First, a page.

Thursday, August 29, 2013

Book Review: Enigma Black, by Sara Furlong-Barr

At an unspecified time, presumably in the not too distant future, the United States is rocked by a series of terrorist acts. This gives the president at the time the opportunity to secure his grip on power, enforcing a curfew, being granted a third consecutive term in office, and gradually curtailing civil liberties. Totalitarianism slowly closes its grip on the nation, all under the pretext of keeping the people safe. The perpetrator of these terrorist attacks is, apparently, an almost superhuman figure who comes to be known simply as ‘the Man in Black’. Among the victims of these attacks were the parents and brother of Celaine Stevens. Ten years later, slowly recovering from this trauma, Celaine is beginning to build a life for herself. She has a good job in a bank, dear friends, and the love of her life, Dr Chase Matthews.

Suddenly, into this life, steps a strange figure, Blake, offering Celaine the opportunity to gain the revenge for which she has always longed. In order to combat the Man in Black, the government has begun a research program to develop a team of ‘superheroes’. With one of these heroes having recently been killed, Blake recruits Celaine to become his new partner in this endeavour. To do so, however, she must leave behind the new life she has built for herself and disappear. There follows the story of Celaine’s training and development as a ‘superhero’, and her subsequent missions with Blake.

This is the first part of a trilogy, so although there is action here, there is also a sense in which this volume is setting the scene and preparing the ground for what is to come. 

The story is told partly in the first person from Celaine’s point of view, and partly in the third person. This could potentially lead to confusion, but Ms Furlong-Burr actually handles this quite well: it is always clear when the perspective changes. Celaine’s character is well-developed, but I didn’t exactly warm to her. Although the author does a valiant job of taking us through the anguish of Celaine’s decision to leave her life behind, I wasn’t quite convinced that she would do this so readily on the basis of the fairly flimsy and fragmentary description of what, exactly, she was committing herself to become. Other characters are fleshed out to varying degrees. I’m not exactly sure why, but I never quite became emotionally invested in them. This may have something to do with the writing style, which lacks a certain economy. Consider a sentence such as this, from Chapter One, which describes a character’s reaction to the gambling machines in a casino:

On top of the shrill, deafening noises emanating from them, he found himself having to shield his eyes away from the flashing lights the ones at this particular casino seemed to favor.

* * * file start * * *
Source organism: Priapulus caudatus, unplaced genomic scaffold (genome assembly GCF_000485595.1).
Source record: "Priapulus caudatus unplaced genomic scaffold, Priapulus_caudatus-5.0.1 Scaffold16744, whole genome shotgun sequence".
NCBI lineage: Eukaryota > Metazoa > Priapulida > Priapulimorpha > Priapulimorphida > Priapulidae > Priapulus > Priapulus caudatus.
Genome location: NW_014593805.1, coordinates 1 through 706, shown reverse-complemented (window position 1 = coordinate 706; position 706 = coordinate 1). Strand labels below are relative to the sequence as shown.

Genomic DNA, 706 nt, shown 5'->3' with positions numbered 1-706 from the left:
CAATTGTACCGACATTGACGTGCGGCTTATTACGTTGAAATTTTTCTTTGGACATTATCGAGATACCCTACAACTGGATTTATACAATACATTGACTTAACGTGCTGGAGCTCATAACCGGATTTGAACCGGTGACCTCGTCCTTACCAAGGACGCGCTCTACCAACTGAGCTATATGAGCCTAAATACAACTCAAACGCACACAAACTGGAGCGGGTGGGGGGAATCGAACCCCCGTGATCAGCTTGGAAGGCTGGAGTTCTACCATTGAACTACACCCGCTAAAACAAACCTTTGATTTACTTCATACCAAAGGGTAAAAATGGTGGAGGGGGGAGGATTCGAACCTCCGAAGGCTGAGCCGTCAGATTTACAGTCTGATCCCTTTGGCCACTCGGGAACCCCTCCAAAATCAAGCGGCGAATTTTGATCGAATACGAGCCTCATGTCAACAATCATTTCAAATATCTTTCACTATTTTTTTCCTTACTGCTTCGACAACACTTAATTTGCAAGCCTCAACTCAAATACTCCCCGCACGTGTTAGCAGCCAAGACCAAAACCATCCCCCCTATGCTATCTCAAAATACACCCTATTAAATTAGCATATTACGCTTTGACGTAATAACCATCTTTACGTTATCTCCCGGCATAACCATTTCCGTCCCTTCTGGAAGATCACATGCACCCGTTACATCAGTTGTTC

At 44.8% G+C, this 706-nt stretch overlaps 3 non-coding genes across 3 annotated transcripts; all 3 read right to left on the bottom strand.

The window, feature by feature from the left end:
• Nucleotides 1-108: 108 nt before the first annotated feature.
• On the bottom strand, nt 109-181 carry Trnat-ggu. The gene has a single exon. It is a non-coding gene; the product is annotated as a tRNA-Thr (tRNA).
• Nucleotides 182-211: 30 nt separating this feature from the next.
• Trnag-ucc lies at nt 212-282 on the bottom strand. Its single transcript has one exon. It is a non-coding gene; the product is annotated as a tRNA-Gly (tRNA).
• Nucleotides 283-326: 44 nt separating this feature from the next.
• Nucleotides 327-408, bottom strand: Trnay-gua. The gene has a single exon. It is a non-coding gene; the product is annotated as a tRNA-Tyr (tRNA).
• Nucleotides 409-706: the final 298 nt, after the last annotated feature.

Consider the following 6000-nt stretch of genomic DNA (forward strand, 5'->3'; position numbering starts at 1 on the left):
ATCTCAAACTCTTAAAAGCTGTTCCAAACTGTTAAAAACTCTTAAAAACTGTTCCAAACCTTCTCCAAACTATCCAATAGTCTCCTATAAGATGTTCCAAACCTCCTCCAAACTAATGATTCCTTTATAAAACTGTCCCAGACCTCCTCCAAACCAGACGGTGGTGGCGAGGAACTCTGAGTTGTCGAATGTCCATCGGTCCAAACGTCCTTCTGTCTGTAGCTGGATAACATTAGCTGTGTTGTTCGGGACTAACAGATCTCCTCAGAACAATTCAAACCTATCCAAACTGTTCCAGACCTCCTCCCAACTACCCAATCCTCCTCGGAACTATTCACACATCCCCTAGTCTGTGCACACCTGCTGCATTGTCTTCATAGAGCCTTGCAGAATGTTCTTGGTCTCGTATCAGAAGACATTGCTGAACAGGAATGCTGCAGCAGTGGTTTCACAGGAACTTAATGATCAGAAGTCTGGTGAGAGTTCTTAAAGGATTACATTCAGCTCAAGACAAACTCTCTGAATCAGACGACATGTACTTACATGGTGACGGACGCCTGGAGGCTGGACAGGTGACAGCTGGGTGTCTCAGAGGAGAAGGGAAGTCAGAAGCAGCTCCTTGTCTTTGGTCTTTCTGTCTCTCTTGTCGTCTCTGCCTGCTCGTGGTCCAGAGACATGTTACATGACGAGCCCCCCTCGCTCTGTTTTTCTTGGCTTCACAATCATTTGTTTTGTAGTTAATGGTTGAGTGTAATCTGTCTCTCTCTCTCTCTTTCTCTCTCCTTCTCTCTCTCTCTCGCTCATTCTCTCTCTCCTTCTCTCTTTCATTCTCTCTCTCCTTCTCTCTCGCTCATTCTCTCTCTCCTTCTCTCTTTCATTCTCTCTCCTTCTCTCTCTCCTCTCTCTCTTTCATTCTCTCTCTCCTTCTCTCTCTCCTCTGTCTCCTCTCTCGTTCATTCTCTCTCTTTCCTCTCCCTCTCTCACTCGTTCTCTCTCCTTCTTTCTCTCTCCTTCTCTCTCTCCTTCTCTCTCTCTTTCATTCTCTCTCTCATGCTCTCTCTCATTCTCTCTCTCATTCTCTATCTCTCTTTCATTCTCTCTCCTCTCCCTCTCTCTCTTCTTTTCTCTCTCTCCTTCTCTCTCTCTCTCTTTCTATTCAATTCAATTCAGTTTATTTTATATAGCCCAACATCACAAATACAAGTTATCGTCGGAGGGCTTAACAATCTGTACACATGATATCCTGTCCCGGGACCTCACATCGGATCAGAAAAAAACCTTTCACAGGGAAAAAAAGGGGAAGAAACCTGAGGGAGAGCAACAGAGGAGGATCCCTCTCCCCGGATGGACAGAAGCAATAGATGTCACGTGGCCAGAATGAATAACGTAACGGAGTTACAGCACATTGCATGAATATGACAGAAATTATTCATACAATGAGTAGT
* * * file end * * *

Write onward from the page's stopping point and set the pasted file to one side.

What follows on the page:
Personally I find this too verbose. A more succinct, punchy style would help to bring me closer to the action, and closer to the emotions of the characters. The action scenes and fight scenes were among the better written sections; the quieter moments were perhaps those when wordiness intruded on intimacy.

The overall scenario for this story—the incremental loss of freedom in the name of ‘security’—is frighteningly plausible. It is also not difficult to buy into the conspiracy elements. As concerns the details of the plot, there were a few that bothered me. However, I was prepared to overlook most of these, as what action/adventure book or movie does not have some fuzzy plot moments? Having said that, I was not at all sure why an increase in the body’s levels of adrenalin (which is how these people are engineered into superheroes) would enable a human body to impact a concrete wall at very high velocity, leaving the body unharmed but the wall dented. I guess a certain level of implausibility is inevitable when we are dealing with stories about people with superhuman abilities.

Although I was not aware of a huge number of typographical errors in the text, some of those that I did notice were clangers: for example, the use of the word ‘varietal’ when the context made it pretty clear that the author meant ‘veritable’—this happened more than once. There were also several other incorrect words (eg. ‘decent’ for ‘descent’, ‘raucus’ for ‘ruckus’).

As the first in a trilogy, it is difficult to rate this. I would like to see what comes next, before giving a definitive opinion. However, on its own merits it rates around three stars. Let’s hope that Ms Furlong-Burr can deliver at least four stars next time.

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